The August edition saw the return of one of my favourite couples.
 I hadn't seen the both of them together at an event since the Love Hangover Edition, I think. Yes, we notice these things :-) 

At the August Edition held at Emoyeni Estate.

Introducing Kgomotso and Motheo, regular TWS guests who are always bearing smiles and good cheer. Something I hope is a direct result of the good times had at THE WKND SOCIAL. In the spirit of Throwback Thursday here are a couple more pics of the lovely couple from past socials.


THE URKEL STRATEGY: A look at the modern day Urkel

We're all familiar with Steve Urkel, from Family Matters. The appearance character that ended up being, not only the shows main personality but also its main protagonist. One of the most memorable episodes from the series for me is when Steve asks Laura out for the one thousand time. He is rejected yet again but he celebrates this particular rejection saying:

"You just said get a life Steve. A week ago you would have said, get a life turbo nerd; I'm wearing you down baby. I'm wearing you doooown!" 

My friend *Nancy had been speaking to a certain gentleman for a couple months. Very early on in their communication he made it clear that he wanted to be more than friends. She declined his advances saying as nice as he was she just wasn’t attracted to him. He said fine and asked if it was ok that he keeps in touch. He did, every day in fact, mostly to say hi and on the odd days they would talk a little more finding more and more common ground. 

As you get older there are very few opportunities where men and women can get to know each other without undue pressure and expectations and because most relationships are spurred by physical attraction, the man or woman we are not instantaneously attracted to is hardly given a chance. 

On the one hand the Urkel Strategy requires discipline and patience and on the other hand; we are a generation of expediency. We want something and we want it now. 
Earlier this year, Christopher Muther, from wrote about the growing culture of impatience and how that makes us crave more and more instant gratification.
The article included some compelling reports. One of which was from Darrell Worthy, an assistant professor of psychology at Texas A&M University who studies decision making and motivation. Worthy found evidence that we were becoming more focused on quick fun than on reading books or magazines.
“A lot of things that are really valuable take time,” Worthy said. “But immediate gratification is the default response. It’s difficult to overcome those urges and be patient and wait for things to come over time.”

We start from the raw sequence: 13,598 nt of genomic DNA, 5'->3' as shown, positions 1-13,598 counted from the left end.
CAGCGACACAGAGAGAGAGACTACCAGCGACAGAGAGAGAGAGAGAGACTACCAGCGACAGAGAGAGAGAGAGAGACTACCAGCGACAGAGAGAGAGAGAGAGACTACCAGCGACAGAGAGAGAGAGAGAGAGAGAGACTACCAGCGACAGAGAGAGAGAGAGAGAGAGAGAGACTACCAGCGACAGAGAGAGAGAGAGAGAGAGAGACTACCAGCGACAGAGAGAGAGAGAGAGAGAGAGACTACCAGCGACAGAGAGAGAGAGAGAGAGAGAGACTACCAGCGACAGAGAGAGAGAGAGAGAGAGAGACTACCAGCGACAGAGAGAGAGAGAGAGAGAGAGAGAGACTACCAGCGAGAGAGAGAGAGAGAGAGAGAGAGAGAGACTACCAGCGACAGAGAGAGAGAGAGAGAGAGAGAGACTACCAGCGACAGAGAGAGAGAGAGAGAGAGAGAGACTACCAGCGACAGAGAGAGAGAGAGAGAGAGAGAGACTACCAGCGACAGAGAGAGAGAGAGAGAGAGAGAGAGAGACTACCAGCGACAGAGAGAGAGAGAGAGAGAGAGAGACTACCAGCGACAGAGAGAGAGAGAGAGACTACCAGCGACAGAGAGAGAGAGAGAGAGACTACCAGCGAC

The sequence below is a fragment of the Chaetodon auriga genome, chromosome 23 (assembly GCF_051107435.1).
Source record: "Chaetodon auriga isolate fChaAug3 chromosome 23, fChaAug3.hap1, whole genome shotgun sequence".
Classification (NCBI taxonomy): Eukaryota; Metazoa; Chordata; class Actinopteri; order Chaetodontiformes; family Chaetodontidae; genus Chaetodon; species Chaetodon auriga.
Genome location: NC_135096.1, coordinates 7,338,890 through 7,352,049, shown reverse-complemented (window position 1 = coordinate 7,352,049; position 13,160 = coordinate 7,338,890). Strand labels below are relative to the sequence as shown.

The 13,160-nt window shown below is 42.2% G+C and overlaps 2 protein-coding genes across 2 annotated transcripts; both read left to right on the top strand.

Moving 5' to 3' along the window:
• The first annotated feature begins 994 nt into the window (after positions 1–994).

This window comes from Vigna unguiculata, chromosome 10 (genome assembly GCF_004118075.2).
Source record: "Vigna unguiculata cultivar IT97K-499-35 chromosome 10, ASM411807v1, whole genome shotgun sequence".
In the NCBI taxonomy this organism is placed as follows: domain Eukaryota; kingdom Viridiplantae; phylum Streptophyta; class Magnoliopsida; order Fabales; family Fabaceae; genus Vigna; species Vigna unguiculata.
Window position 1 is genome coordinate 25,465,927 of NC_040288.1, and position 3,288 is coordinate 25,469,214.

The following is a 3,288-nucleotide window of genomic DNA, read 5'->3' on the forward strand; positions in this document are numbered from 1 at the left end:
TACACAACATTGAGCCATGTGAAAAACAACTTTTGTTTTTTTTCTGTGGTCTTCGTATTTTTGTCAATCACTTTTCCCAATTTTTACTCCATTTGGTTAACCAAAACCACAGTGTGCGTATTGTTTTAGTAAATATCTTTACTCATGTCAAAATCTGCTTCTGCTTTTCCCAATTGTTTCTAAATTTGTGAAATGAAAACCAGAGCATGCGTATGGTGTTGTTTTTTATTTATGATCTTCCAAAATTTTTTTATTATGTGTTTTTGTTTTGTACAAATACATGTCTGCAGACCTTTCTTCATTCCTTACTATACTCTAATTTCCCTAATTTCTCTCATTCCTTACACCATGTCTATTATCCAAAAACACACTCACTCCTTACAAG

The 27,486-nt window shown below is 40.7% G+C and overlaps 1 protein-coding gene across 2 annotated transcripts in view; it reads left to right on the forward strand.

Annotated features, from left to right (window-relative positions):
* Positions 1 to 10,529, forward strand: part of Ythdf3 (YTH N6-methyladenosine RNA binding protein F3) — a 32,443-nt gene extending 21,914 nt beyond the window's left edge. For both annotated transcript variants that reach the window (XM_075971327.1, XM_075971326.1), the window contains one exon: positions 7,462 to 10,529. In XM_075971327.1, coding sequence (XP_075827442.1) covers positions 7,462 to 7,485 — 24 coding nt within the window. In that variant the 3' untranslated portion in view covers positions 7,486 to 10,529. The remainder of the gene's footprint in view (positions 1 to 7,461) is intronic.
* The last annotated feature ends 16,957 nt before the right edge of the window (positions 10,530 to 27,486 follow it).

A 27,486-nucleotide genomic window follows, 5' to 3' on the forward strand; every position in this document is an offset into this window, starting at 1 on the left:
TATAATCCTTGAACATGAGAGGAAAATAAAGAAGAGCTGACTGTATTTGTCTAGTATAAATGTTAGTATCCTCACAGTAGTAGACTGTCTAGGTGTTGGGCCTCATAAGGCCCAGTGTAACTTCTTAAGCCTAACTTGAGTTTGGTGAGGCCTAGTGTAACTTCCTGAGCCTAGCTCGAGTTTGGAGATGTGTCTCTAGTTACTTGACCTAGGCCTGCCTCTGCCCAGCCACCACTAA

“The need for instant gratification is not new, but our expectation of ‘instant’ has become faster, and as a result, our patience is thinner.”  was the observation made by Narayan Janakiraman, an assistant professor of marketing at the University of Texas, Arlington. 
The context of both Worthy's and Janairaman's studies was not on dating but this is arguably a societal conditioning that has seeped through to every day life and expectations.
When weighing our interests its often based on what we see and like. There are vey few opportunities to get to know each other before dating; dating is the getting to know each other. Allow good men that you may not immediately attracted to the opportunity to surprise you. My friend *Nancy found herself looking forward to her daily conversations with this particular man and physical attraction for her was one of the last things to come.
After much comedic trial and error, Laura and Steve finally get together. Now, *Nancy and her beau may not have such a fortunate ending but there’s something to be said and commended about the patience and cunning of this one man, the modern day Urkel.



"The status one attains when a woman is not attracted to you."

A guy likes you; you really, really like him just not in that way. You like him so much in fact that you want to keep him around. It’s worth stating the obvious but one can only friend zone some one they like and ideally want to keep around ... as a friend.

I always found it hard turning down guys whose personalities I genuinely liked. I struggled with friend zoning often leading somebody on far enough to find myself ducking the odd kiss or two. When that happens there's no possibility of a friend zone. The guy ends up feeling like a fool and being around you will always remind him of that awkward and highly embarrassing moment. The look of utter horror on your face as he leaned in, how your whole body jerked and with cat like reflexes you one-two, one-two, you ducked and you dove. You pulled your face so far back your neck muscles and sinew strained against the flimsiness of your drawn out skin. Imagine this image of you seared onto someone's brain. Would you want to befriend that memory? I didn't think so.